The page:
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Date: Wed, 4 Jul 2018 11:13:03 -0400
From: Rich Felker <>
To: Florian Weimer <>
Subject: Re: arc4random/csprng

On Wed, Jul 04, 2018 at 01:36:00PM +0200, Florian Weimer wrote:
> On 07/03/2018 05:17 PM, Rich Felker wrote:
> >>But it's still quite common to do things with direct system calls,
> >>particularly for setting up containers.
> >>
> >>I have not yet found a case which I couldn't solve with plain fork
> >>(with handlers) and unshare, but that's not what everyone does
> >>unfortunately.
> >
> >I agree you might need direct use of clone sometime for
> >namespace/container stuff, but I don't think there's any way it can be
> >made safe without careful consideration of what you do after the
> >operation before a subsequent execve or _exit. I don't think it makes
> >sense to design big machinery to support doing something that has
> >deeper reasons it can't work, but this is probably partly a difference
> >in philosophy between glibc and musl (see also: dlclose, lazy dtls,
> >lazy tlsdesc, ...).
> I would suggest to keep at least the fork detection bit, even if you
> do not reseed and deadlock or abort instead, because the duplicate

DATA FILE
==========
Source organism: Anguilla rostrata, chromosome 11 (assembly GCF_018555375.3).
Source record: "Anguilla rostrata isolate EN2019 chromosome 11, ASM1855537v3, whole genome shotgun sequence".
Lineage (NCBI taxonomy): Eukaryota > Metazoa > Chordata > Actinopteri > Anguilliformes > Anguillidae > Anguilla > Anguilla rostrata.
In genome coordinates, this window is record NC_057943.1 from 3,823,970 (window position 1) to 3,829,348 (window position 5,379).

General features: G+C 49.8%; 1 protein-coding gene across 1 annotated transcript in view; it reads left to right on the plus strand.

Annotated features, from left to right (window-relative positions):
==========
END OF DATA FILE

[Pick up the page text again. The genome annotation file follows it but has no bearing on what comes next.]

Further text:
> stream of random bits could be very hard to detect otherwise.

I don't want, and I don't think others will want, musl to be
unconditionally mmapping extra memory in every process for the sake of
safely handling programs doing invalid/unsupported hacks. What might
be acceptable is something like, at stirring time, doing:

	if (__syscall(SYS_gettid)!=self->tid) a_crash();

Another idea is adding to syscall.c (public syscall() function)
something like:

	if (n==SYS_fork || n==SYS_clone) flag=1;

and in the csprng:

	if (flag) a_crash();

or just:

	if (n==SYS_fork || n==SYS_clone)
		return __syscall_ret(-EINVAL);

In any case, the public clone() function, which should be valid to use
in a limited sense if we're offering it at all, should also be
reviewed for safety (not specific to csprng issues) and for what
properties we want to guarantee/support, like whether it's valid to do
non-AS-safe stuff after a fork-like clone in a single-threaded
process. The above flag idea may be a useful tool in this -- by
actively storing knowledge that a type of fork/clone that leaves the
process in an async signal context has taken place, we could trap a
lot of UB in the child.


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